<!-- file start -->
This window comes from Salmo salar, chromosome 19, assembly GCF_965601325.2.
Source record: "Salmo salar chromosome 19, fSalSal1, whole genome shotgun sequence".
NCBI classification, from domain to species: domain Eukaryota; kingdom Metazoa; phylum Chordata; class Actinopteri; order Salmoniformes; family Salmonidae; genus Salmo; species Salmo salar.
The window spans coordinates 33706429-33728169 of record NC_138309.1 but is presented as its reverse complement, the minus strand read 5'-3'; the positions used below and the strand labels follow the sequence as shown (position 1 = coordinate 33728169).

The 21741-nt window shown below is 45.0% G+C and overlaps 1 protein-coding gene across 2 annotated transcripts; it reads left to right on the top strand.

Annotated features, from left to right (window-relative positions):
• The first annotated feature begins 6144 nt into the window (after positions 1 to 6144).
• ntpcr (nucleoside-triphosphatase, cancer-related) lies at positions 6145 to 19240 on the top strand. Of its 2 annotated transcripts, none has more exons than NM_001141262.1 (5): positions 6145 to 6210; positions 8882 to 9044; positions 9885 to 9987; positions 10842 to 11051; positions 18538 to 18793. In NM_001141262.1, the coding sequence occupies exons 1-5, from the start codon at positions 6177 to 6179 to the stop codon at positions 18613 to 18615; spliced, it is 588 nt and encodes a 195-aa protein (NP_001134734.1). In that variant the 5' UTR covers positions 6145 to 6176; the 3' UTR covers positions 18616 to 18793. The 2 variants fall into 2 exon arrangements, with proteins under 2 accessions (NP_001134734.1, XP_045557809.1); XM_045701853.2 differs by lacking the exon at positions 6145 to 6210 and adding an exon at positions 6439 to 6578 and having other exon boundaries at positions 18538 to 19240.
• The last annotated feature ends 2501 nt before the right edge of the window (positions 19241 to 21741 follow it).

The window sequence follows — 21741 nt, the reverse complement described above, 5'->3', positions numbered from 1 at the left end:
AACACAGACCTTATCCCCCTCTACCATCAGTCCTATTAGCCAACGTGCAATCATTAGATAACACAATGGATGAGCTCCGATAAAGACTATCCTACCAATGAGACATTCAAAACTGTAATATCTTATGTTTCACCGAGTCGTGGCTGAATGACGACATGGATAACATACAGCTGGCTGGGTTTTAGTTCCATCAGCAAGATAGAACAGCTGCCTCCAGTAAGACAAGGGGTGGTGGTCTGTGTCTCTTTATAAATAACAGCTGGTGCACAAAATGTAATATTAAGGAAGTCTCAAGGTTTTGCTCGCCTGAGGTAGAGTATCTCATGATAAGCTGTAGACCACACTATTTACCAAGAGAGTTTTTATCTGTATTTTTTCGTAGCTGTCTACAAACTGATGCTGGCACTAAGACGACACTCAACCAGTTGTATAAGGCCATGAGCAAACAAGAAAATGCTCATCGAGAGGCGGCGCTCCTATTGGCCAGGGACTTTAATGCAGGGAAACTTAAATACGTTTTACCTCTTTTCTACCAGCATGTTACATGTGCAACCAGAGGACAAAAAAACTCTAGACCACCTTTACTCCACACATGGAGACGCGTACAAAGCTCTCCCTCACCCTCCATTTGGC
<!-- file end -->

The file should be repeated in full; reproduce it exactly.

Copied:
This window comes from Salmo salar, chromosome 19, assembly GCF_965601325.2.
Source record: "Salmo salar chromosome 19, fSalSal1, whole genome shotgun sequence".
NCBI classification, from domain to species: domain Eukaryota; kingdom Metazoa; phylum Chordata; class Actinopteri; order Salmoniformes; family Salmonidae; genus Salmo; species Salmo salar.
The window spans coordinates 33706429-33728169 of record NC_138309.1 but is presented as its reverse complement, the minus strand read 5'-3'; the positions used below and the strand labels follow the sequence as shown (position 1 = coordinate 33728169).

The 21741-nt window shown below is 45.0% G+C and overlaps 1 protein-coding gene across 2 annotated transcripts; it reads left to right on the top strand.

Annotated features, from left to right (window-relative positions):
• The first annotated feature begins 6144 nt into the window (after positions 1 to 6144).
• ntpcr (nucleoside-triphosphatase, cancer-related) lies at positions 6145 to 19240 on the top strand. Of its 2 annotated transcripts, none has more exons than NM_001141262.1 (5): positions 6145 to 6210; positions 8882 to 9044; positions 9885 to 9987; positions 10842 to 11051; positions 18538 to 18793. In NM_001141262.1, the coding sequence occupies exons 1-5, from the start codon at positions 6177 to 6179 to the stop codon at positions 18613 to 18615; spliced, it is 588 nt and encodes a 195-aa protein (NP_001134734.1). In that variant the 5' UTR covers positions 6145 to 6176; the 3' UTR covers positions 18616 to 18793. The 2 variants fall into 2 exon arrangements, with proteins under 2 accessions (NP_001134734.1, XP_045557809.1); XM_045701853.2 differs by lacking the exon at positions 6145 to 6210 and adding an exon at positions 6439 to 6578 and having other exon boundaries at positions 18538 to 19240.
• The last annotated feature ends 2501 nt before the right edge of the window (positions 19241 to 21741 follow it).

The window sequence follows — 21741 nt, the reverse complement described above, 5'->3', positions numbered from 1 at the left end:
AACACAGACCTTATCCCCCTCTACCATCAGTCCTATTAGCCAACGTGCAATCATTAGATAACACAATGGATGAGCTCCGATAAAGACTATCCTACCAATGAGACATTCAAAACTGTAATATCTTATGTTTCACCGAGTCGTGGCTGAATGACGACATGGATAACATACAGCTGGCTGGGTTTTAGTTCCATCAGCAAGATAGAACAGCTGCCTCCAGTAAGACAAGGGGTGGTGGTCTGTGTCTCTTTATAAATAACAGCTGGTGCACAAAATGTAATATTAAGGAAGTCTCAAGGTTTTGCTCGCCTGAGGTAGAGTATCTCATGATAAGCTGTAGACCACACTATTTACCAAGAGAGTTTTTATCTGTATTTTTTCGTAGCTGTCTACAAACTGATGCTGGCACTAAGACGACACTCAACCAGTTGTATAAGGCCATGAGCAAACAAGAAAATGCTCATCGAGAGGCGGCGCTCCTATTGGCCAGGGACTTTAATGCAGGGAAACTTAAATACGTTTTACCTCTTTTCTACCAGCATGTTACATGTGCAACCAGAGGACAAAAAAACTCTAGACCACCTTTACTCCACACATGGAGACGCGTACAAAGCTCTCCCTCACCCTCCATTTGGC